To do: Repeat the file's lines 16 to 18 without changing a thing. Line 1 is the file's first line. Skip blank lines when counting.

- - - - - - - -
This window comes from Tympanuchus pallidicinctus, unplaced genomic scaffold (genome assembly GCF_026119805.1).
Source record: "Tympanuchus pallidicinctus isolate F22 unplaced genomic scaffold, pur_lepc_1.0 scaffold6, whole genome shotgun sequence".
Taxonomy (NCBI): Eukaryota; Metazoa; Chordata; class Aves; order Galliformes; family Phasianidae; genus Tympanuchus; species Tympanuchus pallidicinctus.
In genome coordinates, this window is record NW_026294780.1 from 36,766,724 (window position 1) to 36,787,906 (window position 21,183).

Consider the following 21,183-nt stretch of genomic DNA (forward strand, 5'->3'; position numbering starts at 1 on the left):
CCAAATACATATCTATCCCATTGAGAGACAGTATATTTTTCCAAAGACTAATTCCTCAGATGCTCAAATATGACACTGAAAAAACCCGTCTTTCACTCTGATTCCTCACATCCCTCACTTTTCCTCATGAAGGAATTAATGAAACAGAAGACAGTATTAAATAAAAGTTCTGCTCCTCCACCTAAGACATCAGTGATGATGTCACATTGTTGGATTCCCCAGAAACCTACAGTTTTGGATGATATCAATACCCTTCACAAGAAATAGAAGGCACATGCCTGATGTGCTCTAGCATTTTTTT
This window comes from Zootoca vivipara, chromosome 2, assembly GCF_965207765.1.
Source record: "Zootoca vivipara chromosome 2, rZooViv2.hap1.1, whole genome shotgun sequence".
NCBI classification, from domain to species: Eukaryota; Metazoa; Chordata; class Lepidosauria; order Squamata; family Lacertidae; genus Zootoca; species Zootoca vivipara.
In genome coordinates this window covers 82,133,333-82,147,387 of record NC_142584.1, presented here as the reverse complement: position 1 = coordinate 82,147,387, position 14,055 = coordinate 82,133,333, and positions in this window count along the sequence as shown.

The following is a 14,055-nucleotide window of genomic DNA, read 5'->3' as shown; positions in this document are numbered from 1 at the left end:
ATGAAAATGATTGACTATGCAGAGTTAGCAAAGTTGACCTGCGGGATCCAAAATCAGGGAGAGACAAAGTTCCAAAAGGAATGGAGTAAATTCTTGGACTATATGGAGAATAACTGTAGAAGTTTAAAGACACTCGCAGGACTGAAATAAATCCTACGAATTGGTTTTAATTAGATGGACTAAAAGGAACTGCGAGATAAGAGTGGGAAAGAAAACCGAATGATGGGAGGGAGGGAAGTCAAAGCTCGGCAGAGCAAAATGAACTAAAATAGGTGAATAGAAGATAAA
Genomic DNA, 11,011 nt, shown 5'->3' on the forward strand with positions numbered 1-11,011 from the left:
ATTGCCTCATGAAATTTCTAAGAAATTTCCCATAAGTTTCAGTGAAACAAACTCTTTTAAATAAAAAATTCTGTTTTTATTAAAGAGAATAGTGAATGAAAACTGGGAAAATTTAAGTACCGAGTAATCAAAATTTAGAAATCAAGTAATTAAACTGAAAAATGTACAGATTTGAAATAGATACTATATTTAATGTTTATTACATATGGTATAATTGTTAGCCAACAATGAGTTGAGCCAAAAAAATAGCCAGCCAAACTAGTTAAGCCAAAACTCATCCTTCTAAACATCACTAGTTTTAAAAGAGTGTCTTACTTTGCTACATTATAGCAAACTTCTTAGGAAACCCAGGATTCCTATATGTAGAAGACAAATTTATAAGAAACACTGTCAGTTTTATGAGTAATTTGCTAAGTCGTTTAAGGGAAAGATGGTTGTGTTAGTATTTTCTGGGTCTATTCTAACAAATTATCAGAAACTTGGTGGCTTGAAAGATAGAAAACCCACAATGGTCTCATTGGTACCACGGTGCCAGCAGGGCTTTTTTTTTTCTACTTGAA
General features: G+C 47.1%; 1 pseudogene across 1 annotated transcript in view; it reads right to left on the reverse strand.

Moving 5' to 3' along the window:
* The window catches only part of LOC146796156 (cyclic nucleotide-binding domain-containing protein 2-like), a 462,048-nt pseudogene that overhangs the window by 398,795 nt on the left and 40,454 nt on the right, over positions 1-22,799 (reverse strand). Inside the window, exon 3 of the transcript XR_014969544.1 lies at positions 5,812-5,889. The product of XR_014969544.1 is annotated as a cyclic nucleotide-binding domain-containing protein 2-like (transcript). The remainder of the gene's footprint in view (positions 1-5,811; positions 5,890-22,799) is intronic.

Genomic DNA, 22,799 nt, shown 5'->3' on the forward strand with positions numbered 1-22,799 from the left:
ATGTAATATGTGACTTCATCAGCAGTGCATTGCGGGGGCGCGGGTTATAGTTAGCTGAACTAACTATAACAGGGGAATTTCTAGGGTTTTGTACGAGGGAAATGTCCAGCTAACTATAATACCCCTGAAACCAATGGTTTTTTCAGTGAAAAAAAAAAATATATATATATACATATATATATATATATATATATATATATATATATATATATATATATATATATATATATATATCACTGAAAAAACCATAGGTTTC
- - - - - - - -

Moving 5' to 3' along the window:
* The window catches only part of LOC146796156 (cyclic nucleotide-binding domain-containing protein 2-like), a 462,048-nt pseudogene that overhangs the window by 398,795 nt on the left and 40,454 nt on the right, over positions 1-22,799 (reverse strand). Inside the window, exon 3 of the transcript XR_014969544.1 lies at positions 5,812-5,889. The product of XR_014969544.1 is annotated as a cyclic nucleotide-binding domain-containing protein 2-like (transcript). The remainder of the gene's footprint in view (positions 1-5,811; positions 5,890-22,799) is intronic.

Genomic DNA, 22,799 nt, shown 5'->3' on the forward strand with positions numbered 1-22,799 from the left: